/////Christmas Comes Early for Children in UAMS Head Start
Christmas Comes Early for Children in UAMS Head Start 2018-01-05T09:12:47+00:00

DEC. 27, 2005 | With Christmas only a few days away, children in the University of Arkansas for Medical Sciences (UAMS) Head Start program got an early visit from some of Santa’s elves.

UAMS operates 27 Head Start centers in Pulaski County, providing early childhood education to about 1,000 low-income children. This holiday season marked the first time that each classroom was “adopted” by UAMS employees and departments and other groups in central Arkansas. Participants provided gifts for children in the program.

“We are so honored that the community stepped up to help, especially the many people at UAMS who gave their time and money to fill the wish lists for these kids. I can’t begin to describe how excited they were to receive their presents,” said Alison Rose, training development specialist with the UAMS Head Start program.

Among those participating in the Adopt-a-Classroom program were Department of Pediatrics employees Emily Tedder, office manager in Community Pediatrics, and Kelly Jarratt, Ph.D., psychology fellow in Pediatric Psychology.

“We chose to adopt the Dixie Head Start classroom rather than do an office gift exchange this year,” Tedder said. “Once people found out what we were doing, employees from other departments wanted to get involved too.”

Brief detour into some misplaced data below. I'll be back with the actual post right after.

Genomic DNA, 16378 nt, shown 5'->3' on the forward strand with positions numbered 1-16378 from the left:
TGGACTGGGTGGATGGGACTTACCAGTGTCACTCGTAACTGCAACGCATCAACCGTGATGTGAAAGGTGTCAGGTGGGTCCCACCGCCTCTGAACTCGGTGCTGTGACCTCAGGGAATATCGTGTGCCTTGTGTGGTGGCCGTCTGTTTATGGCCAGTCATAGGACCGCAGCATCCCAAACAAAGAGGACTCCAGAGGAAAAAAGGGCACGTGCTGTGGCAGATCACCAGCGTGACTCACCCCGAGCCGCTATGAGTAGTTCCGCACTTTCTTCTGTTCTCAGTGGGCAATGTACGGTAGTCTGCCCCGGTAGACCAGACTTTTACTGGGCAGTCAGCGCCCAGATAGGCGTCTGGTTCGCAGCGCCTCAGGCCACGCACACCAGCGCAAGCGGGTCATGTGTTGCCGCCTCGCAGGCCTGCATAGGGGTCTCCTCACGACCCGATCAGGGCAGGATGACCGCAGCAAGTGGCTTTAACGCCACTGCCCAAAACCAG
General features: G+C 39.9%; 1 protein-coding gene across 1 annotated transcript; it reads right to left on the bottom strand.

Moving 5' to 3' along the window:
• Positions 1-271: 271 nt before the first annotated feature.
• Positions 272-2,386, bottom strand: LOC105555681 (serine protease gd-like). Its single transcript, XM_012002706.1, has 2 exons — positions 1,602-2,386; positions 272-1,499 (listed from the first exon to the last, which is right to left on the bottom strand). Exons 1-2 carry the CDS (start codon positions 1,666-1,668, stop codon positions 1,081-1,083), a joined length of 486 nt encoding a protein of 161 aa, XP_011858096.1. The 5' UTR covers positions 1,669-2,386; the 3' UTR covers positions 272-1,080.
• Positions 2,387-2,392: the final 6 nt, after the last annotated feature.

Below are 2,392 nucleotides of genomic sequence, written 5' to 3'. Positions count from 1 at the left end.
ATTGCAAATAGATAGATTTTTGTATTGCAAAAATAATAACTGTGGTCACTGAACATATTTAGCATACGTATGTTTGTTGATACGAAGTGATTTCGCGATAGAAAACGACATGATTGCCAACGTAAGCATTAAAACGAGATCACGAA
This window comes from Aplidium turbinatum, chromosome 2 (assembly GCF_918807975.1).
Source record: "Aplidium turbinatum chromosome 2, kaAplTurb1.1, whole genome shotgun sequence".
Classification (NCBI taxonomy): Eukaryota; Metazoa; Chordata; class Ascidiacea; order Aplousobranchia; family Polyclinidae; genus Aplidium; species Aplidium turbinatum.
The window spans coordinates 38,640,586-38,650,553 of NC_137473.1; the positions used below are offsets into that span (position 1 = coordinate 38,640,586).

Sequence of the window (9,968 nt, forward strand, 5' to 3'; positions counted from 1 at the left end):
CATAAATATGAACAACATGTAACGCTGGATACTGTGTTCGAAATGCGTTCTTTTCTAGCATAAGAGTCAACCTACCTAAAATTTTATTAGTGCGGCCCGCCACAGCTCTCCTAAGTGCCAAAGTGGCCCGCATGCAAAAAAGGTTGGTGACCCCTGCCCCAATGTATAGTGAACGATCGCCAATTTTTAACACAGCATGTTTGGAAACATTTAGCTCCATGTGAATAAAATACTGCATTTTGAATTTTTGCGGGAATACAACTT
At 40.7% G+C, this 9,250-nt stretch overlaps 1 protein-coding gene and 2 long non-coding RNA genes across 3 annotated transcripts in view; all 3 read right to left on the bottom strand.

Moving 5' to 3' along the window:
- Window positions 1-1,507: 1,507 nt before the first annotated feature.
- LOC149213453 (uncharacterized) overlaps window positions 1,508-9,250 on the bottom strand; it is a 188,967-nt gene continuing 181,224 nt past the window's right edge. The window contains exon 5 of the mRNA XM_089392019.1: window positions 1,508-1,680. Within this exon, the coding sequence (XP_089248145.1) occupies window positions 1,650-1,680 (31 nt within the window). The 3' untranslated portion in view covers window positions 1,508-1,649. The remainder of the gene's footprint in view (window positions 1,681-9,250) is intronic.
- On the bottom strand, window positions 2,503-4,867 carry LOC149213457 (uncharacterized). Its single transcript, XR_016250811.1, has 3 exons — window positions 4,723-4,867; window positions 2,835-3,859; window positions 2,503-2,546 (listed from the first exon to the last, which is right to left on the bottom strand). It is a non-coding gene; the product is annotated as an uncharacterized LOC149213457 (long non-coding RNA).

Tedder and Jarratt delivered gifts to 17 children at the Dixie center in Rose City, where the children greeted them by singing “Jingle Bells,” “Santa Claus is Coming to Town” and “We Wish You a Merry Christmas.” They also were presented a card featuring a handprint of each of the 17 preschoolers. Earma Pleasant is director of the Dixie center.

“It’s all about the children,” Jarratt said. “So many people are in need. We hope that this will make Christmas a little more special for these kids.”

Christopher Hickman, a research assistant in the Department of Psychiatry of the UAMS College of Medicine adopted a classroom with his colleagues in the Division of Health Services Research.

“The smiles on the children’s faces and the joy in their voices reaffirmed that Christmas is a holiday about giving, and all children should experience the joy of receiving,” Hickman said.

Cookie Tedder, human resources manager in the Department of Pediatrics, who with her husband, Steve, adopted a classroom, said it was one of the best things the couple has ever experienced.

“To see the look on the children’s faces and to get down on the floor with them and interact on their level was so rewarding. This is what Christmas is all about. We are already planning next year’s party with them,” Cookie Tedder said.

She also said how impressed she was with the class. “The teachers were wonderful with the children and the children were so well-behaved and well-mannered. The Head Start program is a well-kept secret.”

The Arkansas Society for Public Health Education (AR SOPHE), a statewide professional organization of health educators, was another group that adopted a classroom.

“Being able to provide gifts to the children of the Head Start program at the Metro location was such a wonderful experience,” said Kim Miller, AR SOPHE treasurer. “I had so much fun helping plan and purchase the gifts, but seeing the kids’ excitement was priceless. This was such a worthwhile project and one I plan to continue.”

The Head Start program began in 1965 to serve children from families whose income is less than 100 percent of the federal poverty level. UAMS assumed the Pulaski County Head Start programs in 1998.